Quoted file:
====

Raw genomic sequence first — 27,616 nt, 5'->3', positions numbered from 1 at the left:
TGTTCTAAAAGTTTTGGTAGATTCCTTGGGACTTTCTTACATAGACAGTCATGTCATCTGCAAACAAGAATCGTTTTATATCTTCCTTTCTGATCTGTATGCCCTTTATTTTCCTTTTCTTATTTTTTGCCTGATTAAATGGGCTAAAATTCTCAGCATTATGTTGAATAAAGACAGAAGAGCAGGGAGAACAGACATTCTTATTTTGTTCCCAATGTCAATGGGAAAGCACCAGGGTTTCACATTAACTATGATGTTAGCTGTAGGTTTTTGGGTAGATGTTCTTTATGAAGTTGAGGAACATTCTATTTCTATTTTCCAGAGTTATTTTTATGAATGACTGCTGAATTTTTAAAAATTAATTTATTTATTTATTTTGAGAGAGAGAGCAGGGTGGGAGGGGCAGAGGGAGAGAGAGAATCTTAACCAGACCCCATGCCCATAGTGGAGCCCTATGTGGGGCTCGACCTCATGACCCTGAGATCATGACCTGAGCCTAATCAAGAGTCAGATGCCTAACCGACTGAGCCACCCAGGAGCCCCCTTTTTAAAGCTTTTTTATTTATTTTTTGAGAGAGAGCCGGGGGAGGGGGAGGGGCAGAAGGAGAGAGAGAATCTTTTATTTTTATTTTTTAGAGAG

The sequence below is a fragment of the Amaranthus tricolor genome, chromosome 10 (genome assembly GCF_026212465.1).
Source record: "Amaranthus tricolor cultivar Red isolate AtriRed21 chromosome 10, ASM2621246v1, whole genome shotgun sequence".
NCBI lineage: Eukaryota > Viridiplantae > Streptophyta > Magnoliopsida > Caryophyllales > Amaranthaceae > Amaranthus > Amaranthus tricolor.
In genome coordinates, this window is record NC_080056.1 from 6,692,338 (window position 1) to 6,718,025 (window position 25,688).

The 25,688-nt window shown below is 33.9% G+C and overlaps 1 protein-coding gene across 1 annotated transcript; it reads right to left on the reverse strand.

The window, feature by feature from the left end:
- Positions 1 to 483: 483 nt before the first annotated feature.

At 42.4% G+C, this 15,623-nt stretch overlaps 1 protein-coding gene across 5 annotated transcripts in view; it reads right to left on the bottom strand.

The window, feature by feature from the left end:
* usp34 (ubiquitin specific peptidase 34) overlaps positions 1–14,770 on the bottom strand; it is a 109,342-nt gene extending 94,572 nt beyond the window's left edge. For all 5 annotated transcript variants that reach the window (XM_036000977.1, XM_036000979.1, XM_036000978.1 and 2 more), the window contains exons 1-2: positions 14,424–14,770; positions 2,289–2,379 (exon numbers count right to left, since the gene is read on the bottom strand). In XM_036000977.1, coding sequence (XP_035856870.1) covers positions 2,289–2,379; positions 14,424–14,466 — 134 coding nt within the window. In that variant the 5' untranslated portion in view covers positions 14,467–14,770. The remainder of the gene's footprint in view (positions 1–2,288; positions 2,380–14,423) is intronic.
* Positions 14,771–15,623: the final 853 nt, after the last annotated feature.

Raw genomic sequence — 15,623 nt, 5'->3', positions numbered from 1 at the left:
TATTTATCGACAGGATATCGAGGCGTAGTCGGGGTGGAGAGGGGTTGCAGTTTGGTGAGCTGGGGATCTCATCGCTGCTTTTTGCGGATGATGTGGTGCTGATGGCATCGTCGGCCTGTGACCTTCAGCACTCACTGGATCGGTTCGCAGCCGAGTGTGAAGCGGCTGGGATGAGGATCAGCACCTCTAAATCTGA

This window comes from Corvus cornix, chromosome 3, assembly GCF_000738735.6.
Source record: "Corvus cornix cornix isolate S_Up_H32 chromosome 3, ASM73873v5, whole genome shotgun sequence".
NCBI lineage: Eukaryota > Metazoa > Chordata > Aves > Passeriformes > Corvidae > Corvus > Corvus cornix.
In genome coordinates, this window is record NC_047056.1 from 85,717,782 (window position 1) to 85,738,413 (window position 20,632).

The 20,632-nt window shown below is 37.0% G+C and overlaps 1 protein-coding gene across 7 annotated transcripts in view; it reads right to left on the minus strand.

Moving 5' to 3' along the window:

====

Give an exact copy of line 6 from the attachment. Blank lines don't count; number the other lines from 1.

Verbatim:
In genome coordinates, this window is record NC_080056.1 from 6,692,338 (window position 1) to 6,718,025 (window position 25,688).